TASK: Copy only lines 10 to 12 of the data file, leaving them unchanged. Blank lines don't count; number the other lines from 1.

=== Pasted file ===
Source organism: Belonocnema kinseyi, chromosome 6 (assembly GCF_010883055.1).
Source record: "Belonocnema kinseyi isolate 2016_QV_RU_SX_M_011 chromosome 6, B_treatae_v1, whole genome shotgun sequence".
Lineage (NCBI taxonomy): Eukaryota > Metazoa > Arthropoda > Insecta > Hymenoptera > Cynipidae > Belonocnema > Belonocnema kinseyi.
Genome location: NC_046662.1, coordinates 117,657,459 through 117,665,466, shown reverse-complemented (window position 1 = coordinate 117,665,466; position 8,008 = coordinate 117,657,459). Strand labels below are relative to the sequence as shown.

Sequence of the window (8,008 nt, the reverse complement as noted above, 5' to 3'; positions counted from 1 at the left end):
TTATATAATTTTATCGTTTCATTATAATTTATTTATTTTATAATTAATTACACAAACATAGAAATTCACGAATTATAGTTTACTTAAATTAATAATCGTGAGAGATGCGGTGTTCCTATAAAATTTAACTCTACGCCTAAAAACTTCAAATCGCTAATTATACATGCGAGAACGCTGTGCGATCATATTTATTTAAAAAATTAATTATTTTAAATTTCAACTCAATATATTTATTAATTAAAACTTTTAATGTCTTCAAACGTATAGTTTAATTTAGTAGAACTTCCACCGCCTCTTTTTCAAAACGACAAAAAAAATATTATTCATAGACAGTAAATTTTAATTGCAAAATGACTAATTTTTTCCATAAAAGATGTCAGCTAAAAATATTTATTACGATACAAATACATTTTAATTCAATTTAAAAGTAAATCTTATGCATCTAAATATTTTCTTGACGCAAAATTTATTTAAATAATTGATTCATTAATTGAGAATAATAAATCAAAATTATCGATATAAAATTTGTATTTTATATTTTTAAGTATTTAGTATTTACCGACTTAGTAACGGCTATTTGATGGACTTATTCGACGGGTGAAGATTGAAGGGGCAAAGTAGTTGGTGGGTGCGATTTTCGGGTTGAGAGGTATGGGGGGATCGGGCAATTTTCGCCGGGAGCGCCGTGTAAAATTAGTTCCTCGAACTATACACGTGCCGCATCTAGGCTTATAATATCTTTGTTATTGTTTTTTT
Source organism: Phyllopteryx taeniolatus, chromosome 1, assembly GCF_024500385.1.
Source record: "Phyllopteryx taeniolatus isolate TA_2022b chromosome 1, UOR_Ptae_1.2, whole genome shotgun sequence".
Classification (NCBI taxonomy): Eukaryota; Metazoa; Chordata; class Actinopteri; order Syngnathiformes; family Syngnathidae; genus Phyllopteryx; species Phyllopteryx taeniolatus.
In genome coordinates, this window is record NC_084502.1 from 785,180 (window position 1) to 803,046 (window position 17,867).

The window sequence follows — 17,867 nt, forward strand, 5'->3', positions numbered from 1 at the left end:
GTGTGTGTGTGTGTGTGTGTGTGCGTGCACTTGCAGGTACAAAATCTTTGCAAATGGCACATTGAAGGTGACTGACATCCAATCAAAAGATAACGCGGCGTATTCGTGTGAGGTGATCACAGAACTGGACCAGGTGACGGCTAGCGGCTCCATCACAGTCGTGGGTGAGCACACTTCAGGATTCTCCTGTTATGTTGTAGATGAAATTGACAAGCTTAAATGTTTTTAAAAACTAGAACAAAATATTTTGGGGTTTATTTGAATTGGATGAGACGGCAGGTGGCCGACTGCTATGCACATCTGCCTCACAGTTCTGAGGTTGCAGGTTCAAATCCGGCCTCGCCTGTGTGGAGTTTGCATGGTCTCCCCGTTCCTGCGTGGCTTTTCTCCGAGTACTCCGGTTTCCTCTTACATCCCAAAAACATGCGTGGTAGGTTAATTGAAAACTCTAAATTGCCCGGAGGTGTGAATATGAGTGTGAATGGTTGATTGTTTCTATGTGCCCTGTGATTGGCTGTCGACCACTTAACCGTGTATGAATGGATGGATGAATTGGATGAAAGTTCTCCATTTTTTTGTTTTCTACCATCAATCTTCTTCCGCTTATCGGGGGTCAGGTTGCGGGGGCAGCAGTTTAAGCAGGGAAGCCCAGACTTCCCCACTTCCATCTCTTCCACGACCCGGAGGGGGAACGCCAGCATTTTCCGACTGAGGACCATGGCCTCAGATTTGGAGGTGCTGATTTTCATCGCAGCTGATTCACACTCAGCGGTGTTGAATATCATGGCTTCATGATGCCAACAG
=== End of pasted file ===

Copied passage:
In genome coordinates, this window is record NC_084502.1 from 785,180 (window position 1) to 803,046 (window position 17,867).

The window sequence follows — 17,867 nt, forward strand, 5'->3', positions numbered from 1 at the left end:
GTGTGTGTGTGTGTGTGTGTGTGCGTGCACTTGCAGGTACAAAATCTTTGCAAATGGCACATTGAAGGTGACTGACATCCAATCAAAAGATAACGCGGCGTATTCGTGTGAGGTGATCACAGAACTGGACCAGGTGACGGCTAGCGGCTCCATCACAGTCGTGGGTGAGCACACTTCAGGATTCTCCTGTTATGTTGTAGATGAAATTGACAAGCTTAAATGTTTTTAAAAACTAGAACAAAATATTTTGGGGTTTATTTGAATTGGATGAGACGGCAGGTGGCCGACTGCTATGCACATCTGCCTCACAGTTCTGAGGTTGCAGGTTCAAATCCGGCCTCGCCTGTGTGGAGTTTGCATGGTCTCCCCGTTCCTGCGTGGCTTTTCTCCGAGTACTCCGGTTTCCTCTTACATCCCAAAAACATGCGTGGTAGGTTAATTGAAAACTCTAAATTGCCCGGAGGTGTGAATATGAGTGTGAATGGTTGATTGTTTCTATGTGCCCTGTGATTGGCTGTCGACCACTTAACCGTGTATGAATGGATGGATGAATTGGATGAAAGTTCTCCATTTTTTTGTTTTCTACCATCAATCTTCTTCCGCTTATCGGGGGTCAGGTTGCGGGGGCAGCAGTTTAAGCAGGGAAGCCCAGACTTCCCCACTTCCATCTCTTCCACGACCCGGAGGGGGAACGCCAGCATTTTCCGACTGAGGACCATGGCCTCAGATTTGGAGGTGCTGATTTTCATCGCAGCTGATTCACACTCAGCGGTGTTGAATATCATGGCTTCATGATGCCAACAG